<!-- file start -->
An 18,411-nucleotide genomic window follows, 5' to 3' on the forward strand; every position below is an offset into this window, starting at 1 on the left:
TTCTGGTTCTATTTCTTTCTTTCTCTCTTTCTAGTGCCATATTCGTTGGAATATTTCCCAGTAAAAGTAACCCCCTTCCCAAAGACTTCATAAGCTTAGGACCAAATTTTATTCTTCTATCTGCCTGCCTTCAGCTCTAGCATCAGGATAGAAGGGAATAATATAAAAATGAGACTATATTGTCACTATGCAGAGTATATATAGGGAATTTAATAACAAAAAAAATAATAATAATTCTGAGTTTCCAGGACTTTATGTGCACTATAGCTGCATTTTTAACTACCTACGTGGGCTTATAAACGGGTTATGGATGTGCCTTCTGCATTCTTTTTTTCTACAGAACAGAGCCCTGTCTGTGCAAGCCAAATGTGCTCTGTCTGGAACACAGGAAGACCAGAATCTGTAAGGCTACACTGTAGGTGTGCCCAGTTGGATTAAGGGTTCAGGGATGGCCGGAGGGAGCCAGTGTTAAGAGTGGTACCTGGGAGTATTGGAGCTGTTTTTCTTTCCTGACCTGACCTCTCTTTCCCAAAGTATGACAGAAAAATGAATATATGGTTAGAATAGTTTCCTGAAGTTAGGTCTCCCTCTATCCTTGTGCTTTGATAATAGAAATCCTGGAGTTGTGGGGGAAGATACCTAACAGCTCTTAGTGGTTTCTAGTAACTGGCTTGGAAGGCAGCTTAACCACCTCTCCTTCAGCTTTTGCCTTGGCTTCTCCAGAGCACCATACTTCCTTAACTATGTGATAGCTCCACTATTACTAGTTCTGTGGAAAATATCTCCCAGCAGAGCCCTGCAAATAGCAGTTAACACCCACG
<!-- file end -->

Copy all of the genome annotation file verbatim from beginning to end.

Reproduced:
An 18,411-nucleotide genomic window follows, 5' to 3' on the forward strand; every position below is an offset into this window, starting at 1 on the left:
TTCTGGTTCTATTTCTTTCTTTCTCTCTTTCTAGTGCCATATTCGTTGGAATATTTCCCAGTAAAAGTAACCCCCTTCCCAAAGACTTCATAAGCTTAGGACCAAATTTTATTCTTCTATCTGCCTGCCTTCAGCTCTAGCATCAGGATAGAAGGGAATAATATAAAAATGAGACTATATTGTCACTATGCAGAGTATATATAGGGAATTTAATAACAAAAAAAATAATAATAATTCTGAGTTTCCAGGACTTTATGTGCACTATAGCTGCATTTTTAACTACCTACGTGGGCTTATAAACGGGTTATGGATGTGCCTTCTGCATTCTTTTTTTCTACAGAACAGAGCCCTGTCTGTGCAAGCCAAATGTGCTCTGTCTGGAACACAGGAAGACCAGAATCTGTAAGGCTACACTGTAGGTGTGCCCAGTTGGATTAAGGGTTCAGGGATGGCCGGAGGGAGCCAGTGTTAAGAGTGGTACCTGGGAGTATTGGAGCTGTTTTTCTTTCCTGACCTGACCTCTCTTTCCCAAAGTATGACAGAAAAATGAATATATGGTTAGAATAGTTTCCTGAAGTTAGGTCTCCCTCTATCCTTGTGCTTTGATAATAGAAATCCTGGAGTTGTGGGGGAAGATACCTAACAGCTCTTAGTGGTTTCTAGTAACTGGCTTGGAAGGCAGCTTAACCACCTCTCCTTCAGCTTTTGCCTTGGCTTCTCCAGAGCACCATACTTCCTTAACTATGTGATAGCTCCACTATTACTAGTTCTGTGGAAAATATCTCCCAGCAGAGCCCTGCAAATAGCAGTTAACACCCACG